Everyday life in the academy with Professor Les Back: Making space for support and resistance

By Amanda Ptolomey

In this blog I will reflect on a workshop facilitated by Professor Les Back. I will suggest that spaces for sharing experiences in academia can create valuable opportunities for support and resistance.

I first engaged in depth with Professor Back’s work when teaching Level 1 Sociology to first year undergraduate students as a (very nervous) first time Graduate Teaching Assistant. I can’t think of a more engaging introduction to sociology than Back’s exploration of community and class through the medium of Christmas tree lights (Back 2015). Against the backdrop of the working-class Croydon estate of Back’s youth, complex sociological concepts are animated through a vibrant sociology of everyday life.

Significantly, Back ‘writes himself in’ to his work, sharing details of his background and conveying aspects of his personality. Reading these insights, alongside the work of other working-class academics (for example Diane Reay, 1997) as a first generation academic from a working-class background myself, helped make the academy seem like a more welcoming place. Chasing away my ‘imposter syndrome’, these scholars show me a way to make the academy my home too, without having to give up my convictions or change my identity.

Professor Back was visiting the University of Glasgow to deliver the annual Frisby Memorial Lecture, named in honour of Professor David Frisby, and also giving up his time to facilitate a workshop for postgraduate and early career researchers in sociology. Each participant was asked to bring along a piece of reflective writing to discuss, enabling us to reflect on the connections between our own experiences and the social worlds in which we live, what sociologists would call using our ‘sociological imagination’ (Mills, 2000).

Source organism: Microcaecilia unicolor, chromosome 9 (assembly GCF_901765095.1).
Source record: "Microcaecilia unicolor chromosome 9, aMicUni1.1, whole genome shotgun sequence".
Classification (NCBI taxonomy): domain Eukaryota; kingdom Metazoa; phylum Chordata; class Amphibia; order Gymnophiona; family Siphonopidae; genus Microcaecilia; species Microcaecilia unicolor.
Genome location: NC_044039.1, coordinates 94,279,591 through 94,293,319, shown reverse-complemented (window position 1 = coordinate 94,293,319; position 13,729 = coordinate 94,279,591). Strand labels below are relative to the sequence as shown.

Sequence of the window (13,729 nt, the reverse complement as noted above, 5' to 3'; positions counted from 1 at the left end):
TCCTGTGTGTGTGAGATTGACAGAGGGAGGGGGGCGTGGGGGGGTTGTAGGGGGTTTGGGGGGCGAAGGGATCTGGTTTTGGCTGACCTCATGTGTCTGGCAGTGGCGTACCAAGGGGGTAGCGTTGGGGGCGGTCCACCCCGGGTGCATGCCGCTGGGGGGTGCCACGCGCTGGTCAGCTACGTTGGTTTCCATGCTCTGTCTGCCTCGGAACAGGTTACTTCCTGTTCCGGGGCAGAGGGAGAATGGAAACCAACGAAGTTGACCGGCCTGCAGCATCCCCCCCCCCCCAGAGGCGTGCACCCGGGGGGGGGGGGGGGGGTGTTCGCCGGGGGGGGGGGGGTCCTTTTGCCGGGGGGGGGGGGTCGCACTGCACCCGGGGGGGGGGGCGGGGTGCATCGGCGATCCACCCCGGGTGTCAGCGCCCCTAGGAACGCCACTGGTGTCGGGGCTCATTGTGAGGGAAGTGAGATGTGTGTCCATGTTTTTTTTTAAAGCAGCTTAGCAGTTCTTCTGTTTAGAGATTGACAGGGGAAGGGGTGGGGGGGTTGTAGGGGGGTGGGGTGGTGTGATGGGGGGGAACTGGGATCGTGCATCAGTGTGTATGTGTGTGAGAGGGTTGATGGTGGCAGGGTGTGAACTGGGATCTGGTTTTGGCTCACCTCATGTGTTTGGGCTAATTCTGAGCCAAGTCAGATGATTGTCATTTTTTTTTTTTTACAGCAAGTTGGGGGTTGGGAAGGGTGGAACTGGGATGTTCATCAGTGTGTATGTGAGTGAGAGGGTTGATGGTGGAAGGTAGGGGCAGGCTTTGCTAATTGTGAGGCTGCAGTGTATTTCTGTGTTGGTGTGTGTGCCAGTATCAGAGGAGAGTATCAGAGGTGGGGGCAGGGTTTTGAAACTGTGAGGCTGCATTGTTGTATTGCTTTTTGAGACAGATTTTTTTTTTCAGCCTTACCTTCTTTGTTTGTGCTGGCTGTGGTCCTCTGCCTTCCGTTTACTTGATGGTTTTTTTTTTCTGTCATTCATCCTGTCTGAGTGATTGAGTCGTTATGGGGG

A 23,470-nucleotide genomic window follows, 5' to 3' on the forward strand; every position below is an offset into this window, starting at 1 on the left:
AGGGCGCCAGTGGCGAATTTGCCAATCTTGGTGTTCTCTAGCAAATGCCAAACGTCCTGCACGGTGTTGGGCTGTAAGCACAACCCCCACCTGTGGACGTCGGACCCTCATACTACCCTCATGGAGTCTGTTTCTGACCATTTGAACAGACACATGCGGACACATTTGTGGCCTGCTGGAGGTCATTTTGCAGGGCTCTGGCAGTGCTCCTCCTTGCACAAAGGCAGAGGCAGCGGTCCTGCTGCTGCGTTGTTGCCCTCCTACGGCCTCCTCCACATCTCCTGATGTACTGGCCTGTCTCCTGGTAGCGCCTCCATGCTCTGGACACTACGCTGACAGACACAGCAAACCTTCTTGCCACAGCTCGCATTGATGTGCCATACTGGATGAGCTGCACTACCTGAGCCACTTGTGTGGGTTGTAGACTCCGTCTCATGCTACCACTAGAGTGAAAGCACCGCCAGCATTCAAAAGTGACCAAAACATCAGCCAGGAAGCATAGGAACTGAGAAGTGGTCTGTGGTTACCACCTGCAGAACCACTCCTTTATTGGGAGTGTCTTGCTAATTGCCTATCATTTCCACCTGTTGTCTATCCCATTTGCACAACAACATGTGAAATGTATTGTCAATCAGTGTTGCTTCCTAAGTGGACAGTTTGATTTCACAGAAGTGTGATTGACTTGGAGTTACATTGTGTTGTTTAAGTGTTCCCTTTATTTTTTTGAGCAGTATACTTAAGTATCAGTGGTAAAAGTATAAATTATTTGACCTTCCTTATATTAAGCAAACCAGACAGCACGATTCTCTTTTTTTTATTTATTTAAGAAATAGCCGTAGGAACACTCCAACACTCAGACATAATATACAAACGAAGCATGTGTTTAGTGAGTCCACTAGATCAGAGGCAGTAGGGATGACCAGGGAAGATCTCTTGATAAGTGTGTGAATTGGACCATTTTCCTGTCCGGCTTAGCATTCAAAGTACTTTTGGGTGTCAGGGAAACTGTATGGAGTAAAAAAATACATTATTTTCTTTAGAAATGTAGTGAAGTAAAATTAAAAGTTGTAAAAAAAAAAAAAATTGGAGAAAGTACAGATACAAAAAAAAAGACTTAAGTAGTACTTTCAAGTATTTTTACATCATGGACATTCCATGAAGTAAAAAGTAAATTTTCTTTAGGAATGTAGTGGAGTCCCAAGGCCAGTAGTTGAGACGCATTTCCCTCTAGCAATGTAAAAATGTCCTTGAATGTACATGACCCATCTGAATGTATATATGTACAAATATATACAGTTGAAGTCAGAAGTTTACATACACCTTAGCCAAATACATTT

To begin, Professor Back read to us an excerpt from his recent book ‘Academic Diary’, also sharing with us some of the background to its publication. Of huge value to those of us early in our academic careers, Back shared the messiness and serendipity involved in the book’s journey: from idea to publication. The content of ‘Academic Diary’ itself includes reflections on the everyday challenges and victories, both large and small, that constitute an academic life. Of particular value are ruminations on issues which are all too often hidden from those starting out their academic career. For example, the anxieties experiences by academic supervisors, not just their supervisees!

Each participant in the workshop shared a piece of reflective writing. I shared some of the ’50 things I’ve learned 50% of the way through the PhD:  from a working class feminist academic’ from a zine I’d written for International Women’s Day. Including: number 3 buy great stationery, and number 17 ‘prioritise peeing’ (sometimes I still have to remind myself that I don’t work in a call centre anymore and that my toilet breaks are not timed in line with targets). The wee zine has been an unexpected source of connection since I shared a photograph of it on twitter.

Image description: Amanda holds five copies of her zine, a small green booklet. On the cover it says ’50 things I’ve learned 50% of the way through the PhD from a working class feminist academic. Also on the cover are line drawings of a pencil, a watch and some round spectacles. Photograph Amanda Ptolomey.